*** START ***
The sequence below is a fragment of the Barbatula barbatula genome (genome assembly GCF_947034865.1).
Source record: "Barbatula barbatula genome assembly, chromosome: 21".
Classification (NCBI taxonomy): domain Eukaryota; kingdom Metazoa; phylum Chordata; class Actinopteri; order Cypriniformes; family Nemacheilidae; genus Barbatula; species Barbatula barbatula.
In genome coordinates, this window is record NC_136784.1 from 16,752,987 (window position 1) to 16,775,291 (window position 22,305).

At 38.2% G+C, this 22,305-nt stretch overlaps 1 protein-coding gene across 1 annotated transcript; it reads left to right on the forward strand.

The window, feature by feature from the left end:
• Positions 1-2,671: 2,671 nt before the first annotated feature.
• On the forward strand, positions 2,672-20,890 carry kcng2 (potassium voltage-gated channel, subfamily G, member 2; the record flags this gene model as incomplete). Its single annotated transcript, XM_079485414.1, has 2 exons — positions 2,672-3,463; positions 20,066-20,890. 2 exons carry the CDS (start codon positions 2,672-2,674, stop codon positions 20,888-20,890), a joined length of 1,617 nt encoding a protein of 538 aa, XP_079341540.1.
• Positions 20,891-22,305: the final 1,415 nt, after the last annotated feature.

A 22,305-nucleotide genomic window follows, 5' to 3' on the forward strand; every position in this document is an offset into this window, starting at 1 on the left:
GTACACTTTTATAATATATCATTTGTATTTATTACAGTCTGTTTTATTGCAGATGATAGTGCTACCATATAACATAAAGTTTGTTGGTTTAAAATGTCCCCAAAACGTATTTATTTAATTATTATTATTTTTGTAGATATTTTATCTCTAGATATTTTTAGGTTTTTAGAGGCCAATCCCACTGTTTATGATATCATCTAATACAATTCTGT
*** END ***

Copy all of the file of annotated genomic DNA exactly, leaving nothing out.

The sequence below is a fragment of the Barbatula barbatula genome (genome assembly GCF_947034865.1).
Source record: "Barbatula barbatula genome assembly, chromosome: 21".
Classification (NCBI taxonomy): domain Eukaryota; kingdom Metazoa; phylum Chordata; class Actinopteri; order Cypriniformes; family Nemacheilidae; genus Barbatula; species Barbatula barbatula.
In genome coordinates, this window is record NC_136784.1 from 16,752,987 (window position 1) to 16,775,291 (window position 22,305).

At 38.2% G+C, this 22,305-nt stretch overlaps 1 protein-coding gene across 1 annotated transcript; it reads left to right on the forward strand.

The window, feature by feature from the left end:
• Positions 1-2,671: 2,671 nt before the first annotated feature.
• On the forward strand, positions 2,672-20,890 carry kcng2 (potassium voltage-gated channel, subfamily G, member 2; the record flags this gene model as incomplete). Its single annotated transcript, XM_079485414.1, has 2 exons — positions 2,672-3,463; positions 20,066-20,890. 2 exons carry the CDS (start codon positions 2,672-2,674, stop codon positions 20,888-20,890), a joined length of 1,617 nt encoding a protein of 538 aa, XP_079341540.1.
• Positions 20,891-22,305: the final 1,415 nt, after the last annotated feature.

A 22,305-nucleotide genomic window follows, 5' to 3' on the forward strand; every position in this document is an offset into this window, starting at 1 on the left:
GTACACTTTTATAATATATCATTTGTATTTATTACAGTCTGTTTTATTGCAGATGATAGTGCTACCATATAACATAAAGTTTGTTGGTTTAAAATGTCCCCAAAACGTATTTATTTAATTATTATTATTTTTGTAGATATTTTATCTCTAGATATTTTTAGGTTTTTAGAGGCCAATCCCACTGTTTATGATATCATCTAATACAATTCTGT